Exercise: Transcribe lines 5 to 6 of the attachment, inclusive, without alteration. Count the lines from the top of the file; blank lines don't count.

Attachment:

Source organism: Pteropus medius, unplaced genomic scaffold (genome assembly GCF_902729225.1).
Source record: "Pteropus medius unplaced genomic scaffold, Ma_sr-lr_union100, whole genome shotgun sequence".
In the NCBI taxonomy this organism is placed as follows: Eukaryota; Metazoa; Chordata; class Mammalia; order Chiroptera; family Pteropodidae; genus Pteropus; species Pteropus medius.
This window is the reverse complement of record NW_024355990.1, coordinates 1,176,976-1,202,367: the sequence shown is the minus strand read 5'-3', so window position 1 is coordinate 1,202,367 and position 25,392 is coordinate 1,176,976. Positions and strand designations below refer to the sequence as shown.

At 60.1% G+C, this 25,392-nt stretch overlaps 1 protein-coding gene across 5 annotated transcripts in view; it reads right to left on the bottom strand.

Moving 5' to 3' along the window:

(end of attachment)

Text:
At 60.1% G+C, this 25,392-nt stretch overlaps 1 protein-coding gene across 5 annotated transcripts in view; it reads right to left on the bottom strand.

Moving 5' to 3' along the window: